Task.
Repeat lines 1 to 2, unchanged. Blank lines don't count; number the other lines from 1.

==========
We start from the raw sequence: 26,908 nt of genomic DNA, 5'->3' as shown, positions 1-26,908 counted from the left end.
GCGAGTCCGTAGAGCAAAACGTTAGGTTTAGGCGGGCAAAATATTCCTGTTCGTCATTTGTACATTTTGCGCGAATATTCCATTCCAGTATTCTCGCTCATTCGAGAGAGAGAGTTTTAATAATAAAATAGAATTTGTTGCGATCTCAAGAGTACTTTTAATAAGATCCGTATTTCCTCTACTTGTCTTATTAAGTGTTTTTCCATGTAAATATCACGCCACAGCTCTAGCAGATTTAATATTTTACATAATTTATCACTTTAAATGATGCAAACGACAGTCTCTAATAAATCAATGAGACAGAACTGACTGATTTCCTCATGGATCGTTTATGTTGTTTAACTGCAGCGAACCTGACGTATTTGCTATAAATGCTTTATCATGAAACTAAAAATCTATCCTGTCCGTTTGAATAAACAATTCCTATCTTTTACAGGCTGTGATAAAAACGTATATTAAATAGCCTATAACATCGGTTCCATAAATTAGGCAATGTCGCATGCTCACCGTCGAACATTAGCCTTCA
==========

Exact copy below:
We start from the raw sequence: 26,908 nt of genomic DNA, 5'->3' as shown, positions 1-26,908 counted from the left end.
GCGAGTCCGTAGAGCAAAACGTTAGGTTTAGGCGGGCAAAATATTCCTGTTCGTCATTTGTACATTTTGCGCGAATATTCCATTCCAGTATTCTCGCTCATTCGAGAGAGAGAGTTTTAATAATAAAATAGAATTTGTTGCGATCTCAAGAGTACTTTTAATAAGATCCGTATTTCCTCTACTTGTCTTATTAAGTGTTTTTCCATGTAAATATCACGCCACAGCTCTAGCAGATTTAATATTTTACATAATTTATCACTTTAAATGATGCAAACGACAGTCTCTAATAAATCAATGAGACAGAACTGACTGATTTCCTCATGGATCGTTTATGTTGTTTAACTGCAGCGAACCTGACGTATTTGCTATAAATGCTTTATCATGAAACTAAAAATCTATCCTGTCCGTTTGAATAAACAATTCCTATCTTTTACAGGCTGTGATAAAAACGTATATTAAATAGCCTATAACATCGGTTCCATAAATTAGGCAATGTCGCATGCTCACCGTCGAACATTAGCCTTCA